The Grief Industry

A few minutes after 9 p.m. Monday, a red Honda traveling at a high rate of speed drove off the road. The driver overcorrected and the car skidded sideways, striking a second vehicle. The driver and the passenger of the Honda, both 16-year-old students at a nearby high school, were declared dead at the scene of the accident. The driver of the second vehicle was taken to the hospital in serious condition.

The accident was the lead story on every local news broadcast. It was the main story in the newspapers. Photos of the red Honda, totaled beyond recognition, were shown over and over again.

As I read an article about the accident, what stuck with me wasn’t the sad details but that the high school sent 11 grief counselors to the school to help students cope with their loss.

Eleven grief counselors.

Make no mistake, it was a tragedy. Two sons, friends, and brothers are dead. Another seriously injured. Two families are mourning their loss. A second family is anxiously hoping their loved one will recover.

But this wasn’t Columbine. It was an auto accident most likely caused by an inexperienced driver going too fast. It’s the kind of accident that could have been prevented. Why did the school district feel the need to send 11 grief counselors to the school. Did they feel the need to talk with the entire student body?

Unfortunately sending in an army of grief counselors at the faintest hint of tragedy has become common practice. We’ve become conditioned to believe that no one can begin to move on or start to heal unless we’ve all done our due diligence with a grief counselor or therapist.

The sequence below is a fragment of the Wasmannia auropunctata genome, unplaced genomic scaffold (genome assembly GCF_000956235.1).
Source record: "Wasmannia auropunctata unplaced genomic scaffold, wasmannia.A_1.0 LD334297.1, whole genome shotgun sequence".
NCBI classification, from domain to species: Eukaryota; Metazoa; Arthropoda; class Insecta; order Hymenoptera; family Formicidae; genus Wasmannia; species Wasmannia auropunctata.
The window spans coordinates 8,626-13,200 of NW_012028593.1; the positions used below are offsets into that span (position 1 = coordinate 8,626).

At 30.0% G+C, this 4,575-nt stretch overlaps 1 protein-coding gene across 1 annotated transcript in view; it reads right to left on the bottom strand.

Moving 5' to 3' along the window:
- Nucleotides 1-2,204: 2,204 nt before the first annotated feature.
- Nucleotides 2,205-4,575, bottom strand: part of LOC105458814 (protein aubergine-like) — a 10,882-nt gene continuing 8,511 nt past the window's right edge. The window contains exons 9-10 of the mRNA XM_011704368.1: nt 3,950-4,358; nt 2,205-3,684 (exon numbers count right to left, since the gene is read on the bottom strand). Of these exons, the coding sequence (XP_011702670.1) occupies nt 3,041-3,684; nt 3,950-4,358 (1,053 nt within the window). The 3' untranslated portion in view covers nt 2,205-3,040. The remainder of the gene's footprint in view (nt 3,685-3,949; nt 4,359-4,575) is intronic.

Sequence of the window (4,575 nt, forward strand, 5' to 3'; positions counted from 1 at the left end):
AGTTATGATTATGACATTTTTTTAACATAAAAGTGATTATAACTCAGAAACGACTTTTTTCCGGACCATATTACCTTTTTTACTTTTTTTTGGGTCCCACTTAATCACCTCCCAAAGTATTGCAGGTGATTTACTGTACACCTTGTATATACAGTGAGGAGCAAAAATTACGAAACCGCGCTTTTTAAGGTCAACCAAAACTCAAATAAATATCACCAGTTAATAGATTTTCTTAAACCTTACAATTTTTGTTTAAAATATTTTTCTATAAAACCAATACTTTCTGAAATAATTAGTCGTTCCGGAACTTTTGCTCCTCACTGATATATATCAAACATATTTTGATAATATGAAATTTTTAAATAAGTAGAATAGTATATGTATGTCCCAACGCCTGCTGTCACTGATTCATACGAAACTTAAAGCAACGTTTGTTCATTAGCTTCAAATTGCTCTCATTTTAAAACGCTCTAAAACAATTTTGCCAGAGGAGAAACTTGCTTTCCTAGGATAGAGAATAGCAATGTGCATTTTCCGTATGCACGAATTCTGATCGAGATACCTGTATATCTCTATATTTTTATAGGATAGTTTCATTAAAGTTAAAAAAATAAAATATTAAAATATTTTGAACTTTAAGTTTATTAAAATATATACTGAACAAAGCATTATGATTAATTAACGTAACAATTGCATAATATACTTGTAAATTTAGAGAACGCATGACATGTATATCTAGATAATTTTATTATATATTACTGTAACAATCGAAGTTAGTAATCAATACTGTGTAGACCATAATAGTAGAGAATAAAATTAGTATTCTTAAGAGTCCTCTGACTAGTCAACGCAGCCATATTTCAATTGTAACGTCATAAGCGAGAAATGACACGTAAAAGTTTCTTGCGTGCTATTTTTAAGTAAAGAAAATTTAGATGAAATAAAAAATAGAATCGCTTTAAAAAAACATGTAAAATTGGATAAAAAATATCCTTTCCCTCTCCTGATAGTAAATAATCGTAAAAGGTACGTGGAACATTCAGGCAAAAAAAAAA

Friends and family members of the 16-year-old boys are going to be sad over the coming days, weeks, and months. With some the sadness might linger on for years. And, yes, there may be one or two that need professional help. But most will not. The vast majority of those who loved and knew them will move on with their lives.

Most people – teenagers included – have the ability to adequately cope with death of friend of loved one without professional help. Those most likely to take up the services of the 11 grief counselors those who 1) weren’t that close to the boys who died and 2) already have some type of emotional problem. Rather than sending grief counselors to the school (since when has it become the business of schools to provide grief counseling anyway?) the school should have seen how students were dealing with the death of the boys weeks or months later. Those that appeared to still be having emotional issues should have been referred back to their parents and let them decide how best handle the situation.


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